Understanding the Short Sale Process
Whether you are a homeowner or a buyer wanting to purchase a particular home in Central Indiana, the sale or purchase
of a short sale property is a time consuming, complicated, and challenging process for your agents. However,
the rewards far outweigh the challenges. For the listing agent, helping the homeowners resolve a financial
issue and get out from under the mortgage with integrity, reserving their credit worthiness for the future, is
quite a rewarding experience. For the buyer agent, helping a home buyer purchase a home with built-in equity
after the recent collapse of home values is very satisfying. It is important to understand the quality of your real estate agent who is willing to take these cases on and give
that person your highest respect.
Starting the Short Sale Process
Once a homeowner contacts the agent to sell the home, the agent will review with the homeowners the
various alternatives to foreclosure. That is required by law for them to do.
Next, the real estate agent will review with the homeowners the listing contract and provide various disclosures, which they will need to sign if they agree to proceed.
When all of the forms are complete, the disclosures are signed, and all of the required documents are collected, the agent will then prepare the case and list the property for sale. The agent uses a price reduction
strategy to find buyers.
What to Offer for a Short Sale Property
Lenders use the minimum threshold analysis to evaluate and approve or reject a short sale. That means that after deducting all of the costs of the sale on a form called the HUD-1, or estimated settlement statement, the net amount that will go to the lender is greater than a specified percentage of the fair market value (fmv), then it will be approved. If not, then it will be rejected.
So what is that percentage? It varies from entity to entity and even with the loan product. If the offer is made less than 30 days after the home is listed, the minimum threshold must be 88% of the fmv. If the offer is submitted between 30 and 60 days after it was listed, then the minimum threshold is 86%. Finally, if the offer is submitted more than 60 days after listing, the minimum threshold must be 84%. Some entities have minimum thresholds higher, and some lower.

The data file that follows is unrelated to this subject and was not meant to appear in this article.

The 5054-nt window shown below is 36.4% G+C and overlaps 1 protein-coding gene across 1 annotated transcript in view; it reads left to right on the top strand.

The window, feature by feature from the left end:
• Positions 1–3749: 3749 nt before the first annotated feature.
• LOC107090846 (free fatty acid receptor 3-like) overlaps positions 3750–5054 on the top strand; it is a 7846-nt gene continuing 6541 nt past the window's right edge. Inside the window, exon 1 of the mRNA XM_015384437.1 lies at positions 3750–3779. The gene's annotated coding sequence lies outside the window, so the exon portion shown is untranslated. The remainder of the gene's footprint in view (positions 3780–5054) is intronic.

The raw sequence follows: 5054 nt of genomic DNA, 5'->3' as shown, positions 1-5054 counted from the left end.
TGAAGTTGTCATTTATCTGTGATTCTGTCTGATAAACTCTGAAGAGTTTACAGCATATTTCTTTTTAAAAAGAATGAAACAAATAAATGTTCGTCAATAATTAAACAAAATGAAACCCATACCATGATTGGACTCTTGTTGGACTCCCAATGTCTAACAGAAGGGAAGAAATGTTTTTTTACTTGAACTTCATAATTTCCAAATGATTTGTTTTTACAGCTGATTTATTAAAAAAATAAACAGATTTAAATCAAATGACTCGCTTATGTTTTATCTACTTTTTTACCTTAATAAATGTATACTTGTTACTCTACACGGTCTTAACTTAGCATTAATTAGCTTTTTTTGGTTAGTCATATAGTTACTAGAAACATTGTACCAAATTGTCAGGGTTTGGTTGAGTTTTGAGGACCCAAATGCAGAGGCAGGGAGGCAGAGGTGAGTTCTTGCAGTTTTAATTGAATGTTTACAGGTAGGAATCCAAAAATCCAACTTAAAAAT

Will the lender let you know if your offer is too low? Possibly. Some of them will counter-offer to you; some will not, but you can submit another offer; however, with some there is a drop-dead provision, where if they reject it they will not accept another offer for 30 days. Often, that is too late. So the offer must be carefully considered for achieving that minimum threshold that at this point you can only guess.
Preparing Purchase Contracts
When a purchase contract is submitted as an offer, that offer must meet the short sale requirements, which is then accepted by the sellers. If you have an agent who is experienced with short sales, they will understand and help the buyers meet those requirements.
What are those requirements? First, the buyer should add a statement: "Buyers understands and agrees that acceptance of this offer is subject to third party lender approval within 120 days". Why 120 days? Because short sales are taking that long to obtain approval very often. Sometimes even longer. Sometimes shorter. You must be prepared to wait and remain patient. If you think that you cannot wait this long, or you must make your sale contingent upon the sale of your current home, then short sales are likely not for you.
Another requirement, well not requirement, but strongly advised, the offer should add the statement: "Buyers accept property as-is, inspection only for major defects affecting habitability". Why? Because if the
lender sees that the buyers may back out at the last minute without a really good reason, they will often reject the proposal. Some do, some do not. So this statement makes your offer a stronger one. Finally, it is hopeful that the agent is able to keep the offer open for multiple offers. Why? Because it helps the lenders to see that the agents attempted to obtain the highest sale price possible. If so, then add this statement: "Buyer understands and agrees that multiple offers may be accepted by Seller for submission to lienholders."
After submitting the short sale proposal
Most of the time, the proposal will be submitted by fax to the servicing lender (SL). On some occasions, it will be shipped, which may take up to a week for them to receive and post. Even when the proposal is submitted by mail, it may take 3 -7 days for the lender to get into their computer system. They will have an incoming fax department who receives the fax and then images each page into their computer system. When the proposal contains more than 100 pages, this is time-consuming, even with great technology.